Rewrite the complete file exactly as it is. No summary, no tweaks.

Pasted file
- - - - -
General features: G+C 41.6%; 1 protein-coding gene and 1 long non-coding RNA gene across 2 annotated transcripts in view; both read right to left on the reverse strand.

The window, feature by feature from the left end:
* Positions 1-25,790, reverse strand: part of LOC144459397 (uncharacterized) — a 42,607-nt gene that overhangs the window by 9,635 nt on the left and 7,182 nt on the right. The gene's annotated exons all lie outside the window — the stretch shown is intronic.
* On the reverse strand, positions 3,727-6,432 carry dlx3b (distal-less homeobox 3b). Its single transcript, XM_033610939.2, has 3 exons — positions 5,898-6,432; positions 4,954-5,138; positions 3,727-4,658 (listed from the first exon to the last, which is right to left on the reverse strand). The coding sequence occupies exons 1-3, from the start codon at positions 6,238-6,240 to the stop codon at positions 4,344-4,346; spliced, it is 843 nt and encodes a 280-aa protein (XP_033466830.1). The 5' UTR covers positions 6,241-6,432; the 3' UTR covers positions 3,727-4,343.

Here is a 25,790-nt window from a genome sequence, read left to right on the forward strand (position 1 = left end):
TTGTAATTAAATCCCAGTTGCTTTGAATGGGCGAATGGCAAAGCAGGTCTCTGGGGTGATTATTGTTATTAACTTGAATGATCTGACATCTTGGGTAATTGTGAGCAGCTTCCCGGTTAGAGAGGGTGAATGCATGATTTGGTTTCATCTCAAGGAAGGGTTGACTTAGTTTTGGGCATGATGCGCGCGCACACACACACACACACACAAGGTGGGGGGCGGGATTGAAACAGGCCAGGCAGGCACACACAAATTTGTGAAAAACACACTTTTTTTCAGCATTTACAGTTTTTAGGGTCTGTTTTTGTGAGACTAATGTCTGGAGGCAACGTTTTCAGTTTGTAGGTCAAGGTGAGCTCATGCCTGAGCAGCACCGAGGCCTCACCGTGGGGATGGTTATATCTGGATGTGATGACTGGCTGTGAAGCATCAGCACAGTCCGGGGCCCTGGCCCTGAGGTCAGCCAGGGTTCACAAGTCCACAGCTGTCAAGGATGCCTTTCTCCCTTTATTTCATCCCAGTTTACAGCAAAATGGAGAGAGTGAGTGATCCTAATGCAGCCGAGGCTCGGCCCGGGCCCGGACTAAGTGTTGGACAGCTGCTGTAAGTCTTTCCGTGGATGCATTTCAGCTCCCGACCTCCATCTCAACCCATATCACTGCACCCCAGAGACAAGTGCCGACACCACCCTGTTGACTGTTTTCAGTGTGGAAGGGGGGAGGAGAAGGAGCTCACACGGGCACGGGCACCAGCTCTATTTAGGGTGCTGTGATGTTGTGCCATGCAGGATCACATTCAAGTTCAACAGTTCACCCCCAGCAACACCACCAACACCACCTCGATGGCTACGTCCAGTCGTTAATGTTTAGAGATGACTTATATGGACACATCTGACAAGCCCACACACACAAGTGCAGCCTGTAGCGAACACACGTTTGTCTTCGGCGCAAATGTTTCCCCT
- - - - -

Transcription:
General features: G+C 41.6%; 1 protein-coding gene and 1 long non-coding RNA gene across 2 annotated transcripts in view; both read right to left on the reverse strand.

The window, feature by feature from the left end:
* Positions 1-25,790, reverse strand: part of LOC144459397 (uncharacterized) — a 42,607-nt gene that overhangs the window by 9,635 nt on the left and 7,182 nt on the right. The gene's annotated exons all lie outside the window — the stretch shown is intronic.
* On the reverse strand, positions 3,727-6,432 carry dlx3b (distal-less homeobox 3b). Its single transcript, XM_033610939.2, has 3 exons — positions 5,898-6,432; positions 4,954-5,138; positions 3,727-4,658 (listed from the first exon to the last, which is right to left on the reverse strand). The coding sequence occupies exons 1-3, from the start codon at positions 6,238-6,240 to the stop codon at positions 4,344-4,346; spliced, it is 843 nt and encodes a 280-aa protein (XP_033466830.1). The 5' UTR covers positions 6,241-6,432; the 3' UTR covers positions 3,727-4,343.

Here is a 25,790-nt window from a genome sequence, read left to right on the forward strand (position 1 = left end):
TTGTAATTAAATCCCAGTTGCTTTGAATGGGCGAATGGCAAAGCAGGTCTCTGGGGTGATTATTGTTATTAACTTGAATGATCTGACATCTTGGGTAATTGTGAGCAGCTTCCCGGTTAGAGAGGGTGAATGCATGATTTGGTTTCATCTCAAGGAAGGGTTGACTTAGTTTTGGGCATGATGCGCGCGCACACACACACACACACACAAGGTGGGGGGCGGGATTGAAACAGGCCAGGCAGGCACACACAAATTTGTGAAAAACACACTTTTTTTCAGCATTTACAGTTTTTAGGGTCTGTTTTTGTGAGACTAATGTCTGGAGGCAACGTTTTCAGTTTGTAGGTCAAGGTGAGCTCATGCCTGAGCAGCACCGAGGCCTCACCGTGGGGATGGTTATATCTGGATGTGATGACTGGCTGTGAAGCATCAGCACAGTCCGGGGCCCTGGCCCTGAGGTCAGCCAGGGTTCACAAGTCCACAGCTGTCAAGGATGCCTTTCTCCCTTTATTTCATCCCAGTTTACAGCAAAATGGAGAGAGTGAGTGATCCTAATGCAGCCGAGGCTCGGCCCGGGCCCGGACTAAGTGTTGGACAGCTGCTGTAAGTCTTTCCGTGGATGCATTTCAGCTCCCGACCTCCATCTCAACCCATATCACTGCACCCCAGAGACAAGTGCCGACACCACCCTGTTGACTGTTTTCAGTGTGGAAGGGGGGAGGAGAAGGAGCTCACACGGGCACGGGCACCAGCTCTATTTAGGGTGCTGTGATGTTGTGCCATGCAGGATCACATTCAAGTTCAACAGTTCACCCCCAGCAACACCACCAACACCACCTCGATGGCTACGTCCAGTCGTTAATGTTTAGAGATGACTTATATGGACACATCTGACAAGCCCACACACACAAGTGCAGCCTGTAGCGAACACACGTTTGTCTTCGGCGCAAATGTTTCCCCT